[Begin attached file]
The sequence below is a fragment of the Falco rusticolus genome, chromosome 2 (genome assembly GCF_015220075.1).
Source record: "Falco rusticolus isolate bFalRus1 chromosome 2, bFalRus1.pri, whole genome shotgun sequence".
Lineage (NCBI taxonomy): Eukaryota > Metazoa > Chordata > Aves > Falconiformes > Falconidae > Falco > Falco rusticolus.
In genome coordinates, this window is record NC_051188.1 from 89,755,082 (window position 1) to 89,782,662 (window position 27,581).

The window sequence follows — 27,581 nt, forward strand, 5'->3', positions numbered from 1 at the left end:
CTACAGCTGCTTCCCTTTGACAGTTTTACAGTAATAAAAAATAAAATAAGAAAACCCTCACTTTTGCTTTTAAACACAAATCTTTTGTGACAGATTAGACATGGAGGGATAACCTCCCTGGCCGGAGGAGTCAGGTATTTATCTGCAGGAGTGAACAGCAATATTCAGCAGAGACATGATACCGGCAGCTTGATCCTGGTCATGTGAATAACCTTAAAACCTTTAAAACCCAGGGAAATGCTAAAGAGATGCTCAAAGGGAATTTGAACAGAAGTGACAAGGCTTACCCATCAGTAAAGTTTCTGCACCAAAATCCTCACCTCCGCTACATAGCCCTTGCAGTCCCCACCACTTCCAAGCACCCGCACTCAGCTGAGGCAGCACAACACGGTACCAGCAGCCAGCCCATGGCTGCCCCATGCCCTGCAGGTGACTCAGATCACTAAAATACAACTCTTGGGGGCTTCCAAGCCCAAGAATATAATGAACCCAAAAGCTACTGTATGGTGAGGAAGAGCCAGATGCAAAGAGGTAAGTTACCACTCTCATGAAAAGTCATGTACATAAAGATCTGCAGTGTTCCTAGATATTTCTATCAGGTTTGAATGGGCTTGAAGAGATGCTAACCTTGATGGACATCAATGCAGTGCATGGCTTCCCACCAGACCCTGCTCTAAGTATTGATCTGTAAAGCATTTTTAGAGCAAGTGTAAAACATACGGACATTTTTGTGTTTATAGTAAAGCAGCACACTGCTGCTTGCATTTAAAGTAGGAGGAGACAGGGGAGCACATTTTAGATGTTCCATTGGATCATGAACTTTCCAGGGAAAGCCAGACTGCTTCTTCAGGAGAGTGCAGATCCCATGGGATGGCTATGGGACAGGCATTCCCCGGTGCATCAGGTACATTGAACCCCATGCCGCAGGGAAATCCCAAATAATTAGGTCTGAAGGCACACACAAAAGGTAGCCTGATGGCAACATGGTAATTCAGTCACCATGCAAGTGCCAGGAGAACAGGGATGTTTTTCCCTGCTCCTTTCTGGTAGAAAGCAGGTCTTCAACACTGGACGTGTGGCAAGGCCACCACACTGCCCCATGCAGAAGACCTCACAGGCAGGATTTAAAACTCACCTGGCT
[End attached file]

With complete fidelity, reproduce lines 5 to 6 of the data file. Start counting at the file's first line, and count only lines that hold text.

The window sequence follows — 27,581 nt, forward strand, 5'->3', positions numbered from 1 at the left end:
CTACAGCTGCTTCCCTTTGACAGTTTTACAGTAATAAAAAATAAAATAAGAAAACCCTCACTTTTGCTTTTAAACACAAATCTTTTGTGACAGATTAGACATGGAGGGATAACCTCCCTGGCCGGAGGAGTCAGGTATTTATCTGCAGGAGTGAACAGCAATATTCAGCAGAGACATGATACCGGCAGCTTGATCCTGGTCATGTGAATAACCTTAAAACCTTTAAAACCCAGGGAAATGCTAAAGAGATGCTCAAAGGGAATTTGAACAGAAGTGACAAGGCTTACCCATCAGTAAAGTTTCTGCACCAAAATCCTCACCTCCGCTACATAGCCCTTGCAGTCCCCACCACTTCCAAGCACCCGCACTCAGCTGAGGCAGCACAACACGGTACCAGCAGCCAGCCCATGGCTGCCCCATGCCCTGCAGGTGACTCAGATCACTAAAATACAACTCTTGGGGGCTTCCAAGCCCAAGAATATAATGAACCCAAAAGCTACTGTATGGTGAGGAAGAGCCAGATGCAAAGAGGTAAGTTACCACTCTCATGAAAAGTCATGTACATAAAGATCTGCAGTGTTCCTAGATATTTCTATCAGGTTTGAATGGGCTTGAAGAGATGCTAACCTTGATGGACATCAATGCAGTGCATGGCTTCCCACCAGACCCTGCTCTAAGTATTGATCTGTAAAGCATTTTTAGAGCAAGTGTAAAACATACGGACATTTTTGTGTTTATAGTAAAGCAGCACACTGCTGCTTGCATTTAAAGTAGGAGGAGACAGGGGAGCACATTTTAGATGTTCCATTGGATCATGAACTTTCCAGGGAAAGCCAGACTGCTTCTTCAGGAGAGTGCAGATCCCATGGGATGGCTATGGGACAGGCATTCCCCGGTGCATCAGGTACATTGAACCCCATGCCGCAGGGAAATCCCAAATAATTAGGTCTGAAGGCACACACAAAAGGTAGCCTGATGGCAACATGGTAATTCAGTCACCATGCAAGTGCCAGGAGAACAGGGATGTTTTTCCCTGCTCCTTTCTGGTAGAAAGCAGGTCTTCAACACTGGACGTGTGGCAAGGCCACCACACTGCCCCATGCAGAAGACCTCACAGGCAGGATTTAAAACTCACCTGGCT